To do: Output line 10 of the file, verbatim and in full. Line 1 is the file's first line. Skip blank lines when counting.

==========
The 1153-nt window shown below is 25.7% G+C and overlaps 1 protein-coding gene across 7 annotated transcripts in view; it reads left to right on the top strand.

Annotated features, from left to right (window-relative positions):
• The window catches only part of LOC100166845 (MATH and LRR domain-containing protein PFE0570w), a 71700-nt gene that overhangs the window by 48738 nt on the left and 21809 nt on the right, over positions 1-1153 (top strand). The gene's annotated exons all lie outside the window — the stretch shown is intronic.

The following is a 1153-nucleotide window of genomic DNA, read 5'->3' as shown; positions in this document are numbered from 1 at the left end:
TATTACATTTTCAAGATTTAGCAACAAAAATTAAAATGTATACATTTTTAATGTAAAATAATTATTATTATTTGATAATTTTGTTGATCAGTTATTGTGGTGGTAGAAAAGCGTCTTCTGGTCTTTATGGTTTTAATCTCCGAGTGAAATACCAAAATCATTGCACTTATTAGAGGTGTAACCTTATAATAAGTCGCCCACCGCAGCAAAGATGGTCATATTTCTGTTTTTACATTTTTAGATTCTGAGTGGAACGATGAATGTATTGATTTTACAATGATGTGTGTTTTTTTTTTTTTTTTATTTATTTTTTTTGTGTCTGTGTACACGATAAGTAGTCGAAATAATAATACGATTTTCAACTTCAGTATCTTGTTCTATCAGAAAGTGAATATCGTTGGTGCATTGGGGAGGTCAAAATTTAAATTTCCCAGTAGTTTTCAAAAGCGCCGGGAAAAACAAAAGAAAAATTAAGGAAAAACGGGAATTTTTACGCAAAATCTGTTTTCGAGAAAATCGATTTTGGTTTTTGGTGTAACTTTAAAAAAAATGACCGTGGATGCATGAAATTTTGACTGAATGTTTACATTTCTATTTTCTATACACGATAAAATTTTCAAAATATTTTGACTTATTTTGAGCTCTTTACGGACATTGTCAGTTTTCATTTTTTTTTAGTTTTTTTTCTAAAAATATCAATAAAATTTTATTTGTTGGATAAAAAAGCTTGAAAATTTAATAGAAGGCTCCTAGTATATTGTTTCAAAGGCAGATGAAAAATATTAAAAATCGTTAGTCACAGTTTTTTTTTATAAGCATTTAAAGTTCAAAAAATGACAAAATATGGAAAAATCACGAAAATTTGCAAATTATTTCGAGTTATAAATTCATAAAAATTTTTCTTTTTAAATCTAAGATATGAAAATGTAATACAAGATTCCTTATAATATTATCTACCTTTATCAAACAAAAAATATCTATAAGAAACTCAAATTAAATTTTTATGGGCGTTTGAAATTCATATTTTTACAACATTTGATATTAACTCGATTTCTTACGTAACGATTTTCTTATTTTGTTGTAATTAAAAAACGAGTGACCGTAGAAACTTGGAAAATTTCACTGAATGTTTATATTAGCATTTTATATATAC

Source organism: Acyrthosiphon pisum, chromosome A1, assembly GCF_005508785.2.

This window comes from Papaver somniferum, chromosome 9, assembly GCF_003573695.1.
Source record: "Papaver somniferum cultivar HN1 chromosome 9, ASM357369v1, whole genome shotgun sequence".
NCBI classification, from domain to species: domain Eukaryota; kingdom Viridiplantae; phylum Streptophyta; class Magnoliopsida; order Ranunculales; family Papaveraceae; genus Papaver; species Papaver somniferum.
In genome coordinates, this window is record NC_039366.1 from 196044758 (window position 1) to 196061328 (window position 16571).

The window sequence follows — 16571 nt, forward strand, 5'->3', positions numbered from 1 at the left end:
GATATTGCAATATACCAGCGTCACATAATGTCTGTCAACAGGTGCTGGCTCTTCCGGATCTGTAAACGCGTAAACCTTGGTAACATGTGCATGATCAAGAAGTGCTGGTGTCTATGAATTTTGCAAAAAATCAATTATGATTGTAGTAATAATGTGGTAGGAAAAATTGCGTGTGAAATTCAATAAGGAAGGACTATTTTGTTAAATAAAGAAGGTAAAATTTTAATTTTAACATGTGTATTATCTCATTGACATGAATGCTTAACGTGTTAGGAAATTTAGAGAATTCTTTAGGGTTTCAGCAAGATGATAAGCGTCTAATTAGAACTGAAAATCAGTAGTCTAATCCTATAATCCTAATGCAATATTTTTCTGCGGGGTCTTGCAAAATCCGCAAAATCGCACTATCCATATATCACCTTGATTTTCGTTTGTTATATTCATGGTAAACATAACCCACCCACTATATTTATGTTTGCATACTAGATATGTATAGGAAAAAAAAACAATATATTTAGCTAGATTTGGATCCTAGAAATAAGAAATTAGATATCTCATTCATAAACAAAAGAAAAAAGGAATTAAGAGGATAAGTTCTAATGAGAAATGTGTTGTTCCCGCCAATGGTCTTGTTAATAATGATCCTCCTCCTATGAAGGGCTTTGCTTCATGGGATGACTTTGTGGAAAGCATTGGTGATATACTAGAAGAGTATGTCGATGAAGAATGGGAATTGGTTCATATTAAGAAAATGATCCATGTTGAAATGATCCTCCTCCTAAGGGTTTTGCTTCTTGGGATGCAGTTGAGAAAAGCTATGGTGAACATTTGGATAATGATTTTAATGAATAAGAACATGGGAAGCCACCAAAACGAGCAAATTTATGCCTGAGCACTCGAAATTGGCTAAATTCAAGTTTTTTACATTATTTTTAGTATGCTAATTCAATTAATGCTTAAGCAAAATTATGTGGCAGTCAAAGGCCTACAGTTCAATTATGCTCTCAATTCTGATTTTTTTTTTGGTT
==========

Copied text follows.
In genome coordinates, this window is record NC_039366.1 from 196044758 (window position 1) to 196061328 (window position 16571).